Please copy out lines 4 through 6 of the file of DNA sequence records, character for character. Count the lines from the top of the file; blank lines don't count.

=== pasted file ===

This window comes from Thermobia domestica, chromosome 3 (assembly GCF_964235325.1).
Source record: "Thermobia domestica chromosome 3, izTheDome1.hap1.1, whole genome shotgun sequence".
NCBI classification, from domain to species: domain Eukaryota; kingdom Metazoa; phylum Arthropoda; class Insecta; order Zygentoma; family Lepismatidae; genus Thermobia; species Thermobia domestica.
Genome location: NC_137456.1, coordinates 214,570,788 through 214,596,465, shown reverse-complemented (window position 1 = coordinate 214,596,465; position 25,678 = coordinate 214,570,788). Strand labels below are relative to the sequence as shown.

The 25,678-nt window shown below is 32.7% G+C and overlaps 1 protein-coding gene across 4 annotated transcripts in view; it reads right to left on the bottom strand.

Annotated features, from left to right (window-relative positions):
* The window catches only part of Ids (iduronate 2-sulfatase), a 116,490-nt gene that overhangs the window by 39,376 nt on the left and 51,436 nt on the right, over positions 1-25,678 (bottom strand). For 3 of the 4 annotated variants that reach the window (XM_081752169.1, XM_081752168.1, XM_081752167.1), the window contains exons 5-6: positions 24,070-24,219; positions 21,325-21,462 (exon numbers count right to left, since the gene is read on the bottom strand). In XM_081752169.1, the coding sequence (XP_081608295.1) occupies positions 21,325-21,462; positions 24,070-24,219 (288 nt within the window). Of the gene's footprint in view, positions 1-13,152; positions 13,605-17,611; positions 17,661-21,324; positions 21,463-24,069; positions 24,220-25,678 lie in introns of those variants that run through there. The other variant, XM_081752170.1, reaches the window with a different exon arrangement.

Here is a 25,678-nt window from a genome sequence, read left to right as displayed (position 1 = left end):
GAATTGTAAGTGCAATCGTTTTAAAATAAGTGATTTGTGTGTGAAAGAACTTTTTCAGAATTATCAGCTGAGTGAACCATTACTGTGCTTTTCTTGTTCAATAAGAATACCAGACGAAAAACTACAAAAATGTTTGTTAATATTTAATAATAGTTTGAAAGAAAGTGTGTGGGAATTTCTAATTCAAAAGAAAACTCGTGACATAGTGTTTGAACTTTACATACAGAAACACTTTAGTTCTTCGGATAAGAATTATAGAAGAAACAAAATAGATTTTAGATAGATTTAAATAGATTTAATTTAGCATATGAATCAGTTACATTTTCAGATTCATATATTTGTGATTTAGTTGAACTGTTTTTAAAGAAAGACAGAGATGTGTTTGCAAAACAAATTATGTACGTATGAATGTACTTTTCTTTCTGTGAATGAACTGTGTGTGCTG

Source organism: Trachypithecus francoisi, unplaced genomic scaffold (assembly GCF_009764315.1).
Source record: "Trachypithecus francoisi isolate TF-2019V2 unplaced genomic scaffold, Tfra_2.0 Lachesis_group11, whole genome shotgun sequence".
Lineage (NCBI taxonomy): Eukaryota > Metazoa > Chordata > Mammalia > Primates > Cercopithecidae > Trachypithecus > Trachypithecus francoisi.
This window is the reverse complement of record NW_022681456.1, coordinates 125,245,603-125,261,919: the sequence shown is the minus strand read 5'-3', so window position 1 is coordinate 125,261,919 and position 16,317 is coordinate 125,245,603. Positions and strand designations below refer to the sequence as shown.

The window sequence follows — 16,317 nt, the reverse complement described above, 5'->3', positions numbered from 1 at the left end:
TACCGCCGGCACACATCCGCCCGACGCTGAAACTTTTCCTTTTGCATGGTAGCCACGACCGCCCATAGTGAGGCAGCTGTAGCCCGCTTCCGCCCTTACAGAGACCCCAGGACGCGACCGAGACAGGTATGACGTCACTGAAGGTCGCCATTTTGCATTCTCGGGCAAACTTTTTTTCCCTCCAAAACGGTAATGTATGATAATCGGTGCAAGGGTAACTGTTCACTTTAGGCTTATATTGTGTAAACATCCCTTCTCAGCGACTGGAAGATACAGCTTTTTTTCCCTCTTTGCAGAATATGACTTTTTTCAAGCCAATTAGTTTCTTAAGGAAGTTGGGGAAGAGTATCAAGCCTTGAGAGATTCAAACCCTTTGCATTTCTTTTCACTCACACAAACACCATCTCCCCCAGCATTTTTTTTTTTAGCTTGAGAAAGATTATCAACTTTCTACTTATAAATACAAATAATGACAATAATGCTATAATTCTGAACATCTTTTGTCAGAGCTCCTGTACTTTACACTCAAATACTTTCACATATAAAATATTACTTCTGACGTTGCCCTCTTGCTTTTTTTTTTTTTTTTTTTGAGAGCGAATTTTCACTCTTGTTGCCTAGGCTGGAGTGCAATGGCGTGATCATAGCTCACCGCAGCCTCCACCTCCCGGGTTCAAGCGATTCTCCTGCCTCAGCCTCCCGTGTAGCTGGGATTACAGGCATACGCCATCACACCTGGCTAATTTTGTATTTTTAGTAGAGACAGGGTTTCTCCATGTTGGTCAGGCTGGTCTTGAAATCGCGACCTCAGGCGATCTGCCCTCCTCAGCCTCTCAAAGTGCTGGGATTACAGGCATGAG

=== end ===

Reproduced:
Genome location: NC_137456.1, coordinates 214,570,788 through 214,596,465, shown reverse-complemented (window position 1 = coordinate 214,596,465; position 25,678 = coordinate 214,570,788). Strand labels below are relative to the sequence as shown.

The 25,678-nt window shown below is 32.7% G+C and overlaps 1 protein-coding gene across 4 annotated transcripts in view; it reads right to left on the bottom strand.

Annotated features, from left to right (window-relative positions):